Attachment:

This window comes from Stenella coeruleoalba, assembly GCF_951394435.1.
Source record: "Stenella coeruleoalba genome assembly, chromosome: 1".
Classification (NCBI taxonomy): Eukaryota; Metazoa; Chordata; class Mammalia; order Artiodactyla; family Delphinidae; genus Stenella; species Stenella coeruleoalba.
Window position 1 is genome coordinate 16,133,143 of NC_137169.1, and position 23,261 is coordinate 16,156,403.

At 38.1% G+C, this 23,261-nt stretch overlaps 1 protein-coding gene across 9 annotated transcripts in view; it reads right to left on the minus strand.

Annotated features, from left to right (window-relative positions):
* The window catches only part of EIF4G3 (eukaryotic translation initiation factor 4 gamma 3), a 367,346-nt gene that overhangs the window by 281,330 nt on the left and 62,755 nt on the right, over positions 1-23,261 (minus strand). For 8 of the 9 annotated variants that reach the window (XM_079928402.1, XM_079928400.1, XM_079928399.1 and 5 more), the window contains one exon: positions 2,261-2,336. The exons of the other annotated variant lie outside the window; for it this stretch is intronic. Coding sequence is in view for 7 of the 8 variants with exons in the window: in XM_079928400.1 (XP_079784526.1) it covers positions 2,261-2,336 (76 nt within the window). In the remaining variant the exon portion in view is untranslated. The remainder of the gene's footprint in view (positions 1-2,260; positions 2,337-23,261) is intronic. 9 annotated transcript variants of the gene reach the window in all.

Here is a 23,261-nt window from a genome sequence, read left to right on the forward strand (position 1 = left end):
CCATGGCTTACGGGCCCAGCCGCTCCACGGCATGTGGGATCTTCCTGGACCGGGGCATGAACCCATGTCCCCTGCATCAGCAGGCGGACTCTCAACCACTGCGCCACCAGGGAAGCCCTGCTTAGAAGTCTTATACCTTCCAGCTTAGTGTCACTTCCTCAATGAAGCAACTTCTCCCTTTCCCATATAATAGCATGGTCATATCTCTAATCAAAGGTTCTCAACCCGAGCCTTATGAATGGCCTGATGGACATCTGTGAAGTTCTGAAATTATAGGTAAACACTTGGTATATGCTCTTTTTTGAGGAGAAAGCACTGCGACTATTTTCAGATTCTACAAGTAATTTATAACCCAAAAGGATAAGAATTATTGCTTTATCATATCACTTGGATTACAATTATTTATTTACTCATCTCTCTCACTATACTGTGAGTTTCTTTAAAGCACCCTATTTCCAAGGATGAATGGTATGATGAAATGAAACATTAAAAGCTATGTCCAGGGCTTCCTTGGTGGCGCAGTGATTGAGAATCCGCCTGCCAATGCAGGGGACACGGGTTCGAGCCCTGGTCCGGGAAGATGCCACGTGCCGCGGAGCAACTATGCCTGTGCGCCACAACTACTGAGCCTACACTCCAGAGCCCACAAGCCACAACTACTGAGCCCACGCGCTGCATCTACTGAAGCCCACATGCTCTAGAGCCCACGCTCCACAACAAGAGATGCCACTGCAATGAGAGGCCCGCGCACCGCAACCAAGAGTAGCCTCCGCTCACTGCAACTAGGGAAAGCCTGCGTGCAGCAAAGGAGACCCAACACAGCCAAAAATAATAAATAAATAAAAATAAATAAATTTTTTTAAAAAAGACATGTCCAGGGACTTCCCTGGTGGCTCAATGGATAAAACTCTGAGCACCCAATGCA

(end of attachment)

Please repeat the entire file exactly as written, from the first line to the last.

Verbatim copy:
This window comes from Stenella coeruleoalba, assembly GCF_951394435.1.
Source record: "Stenella coeruleoalba genome assembly, chromosome: 1".
Classification (NCBI taxonomy): Eukaryota; Metazoa; Chordata; class Mammalia; order Artiodactyla; family Delphinidae; genus Stenella; species Stenella coeruleoalba.
Window position 1 is genome coordinate 16,133,143 of NC_137169.1, and position 23,261 is coordinate 16,156,403.

At 38.1% G+C, this 23,261-nt stretch overlaps 1 protein-coding gene across 9 annotated transcripts in view; it reads right to left on the minus strand.

Annotated features, from left to right (window-relative positions):
* The window catches only part of EIF4G3 (eukaryotic translation initiation factor 4 gamma 3), a 367,346-nt gene that overhangs the window by 281,330 nt on the left and 62,755 nt on the right, over positions 1-23,261 (minus strand). For 8 of the 9 annotated variants that reach the window (XM_079928402.1, XM_079928400.1, XM_079928399.1 and 5 more), the window contains one exon: positions 2,261-2,336. The exons of the other annotated variant lie outside the window; for it this stretch is intronic. Coding sequence is in view for 7 of the 8 variants with exons in the window: in XM_079928400.1 (XP_079784526.1) it covers positions 2,261-2,336 (76 nt within the window). In the remaining variant the exon portion in view is untranslated. The remainder of the gene's footprint in view (positions 1-2,260; positions 2,337-23,261) is intronic. 9 annotated transcript variants of the gene reach the window in all.

Here is a 23,261-nt window from a genome sequence, read left to right on the forward strand (position 1 = left end):
CCATGGCTTACGGGCCCAGCCGCTCCACGGCATGTGGGATCTTCCTGGACCGGGGCATGAACCCATGTCCCCTGCATCAGCAGGCGGACTCTCAACCACTGCGCCACCAGGGAAGCCCTGCTTAGAAGTCTTATACCTTCCAGCTTAGTGTCACTTCCTCAATGAAGCAACTTCTCCCTTTCCCATATAATAGCATGGTCATATCTCTAATCAAAGGTTCTCAACCCGAGCCTTATGAATGGCCTGATGGACATCTGTGAAGTTCTGAAATTATAGGTAAACACTTGGTATATGCTCTTTTTTGAGGAGAAAGCACTGCGACTATTTTCAGATTCTACAAGTAATTTATAACCCAAAAGGATAAGAATTATTGCTTTATCATATCACTTGGATTACAATTATTTATTTACTCATCTCTCTCACTATACTGTGAGTTTCTTTAAAGCACCCTATTTCCAAGGATGAATGGTATGATGAAATGAAACATTAAAAGCTATGTCCAGGGCTTCCTTGGTGGCGCAGTGATTGAGAATCCGCCTGCCAATGCAGGGGACACGGGTTCGAGCCCTGGTCCGGGAAGATGCCACGTGCCGCGGAGCAACTATGCCTGTGCGCCACAACTACTGAGCCTACACTCCAGAGCCCACAAGCCACAACTACTGAGCCCACGCGCTGCATCTACTGAAGCCCACATGCTCTAGAGCCCACGCTCCACAACAAGAGATGCCACTGCAATGAGAGGCCCGCGCACCGCAACCAAGAGTAGCCTCCGCTCACTGCAACTAGGGAAAGCCTGCGTGCAGCAAAGGAGACCCAACACAGCCAAAAATAATAAATAAATAAAAATAAATAAATTTTTTTAAAAAAGACATGTCCAGGGACTTCCCTGGTGGCTCAATGGATAAAACTCTGAGCACCCAATGCA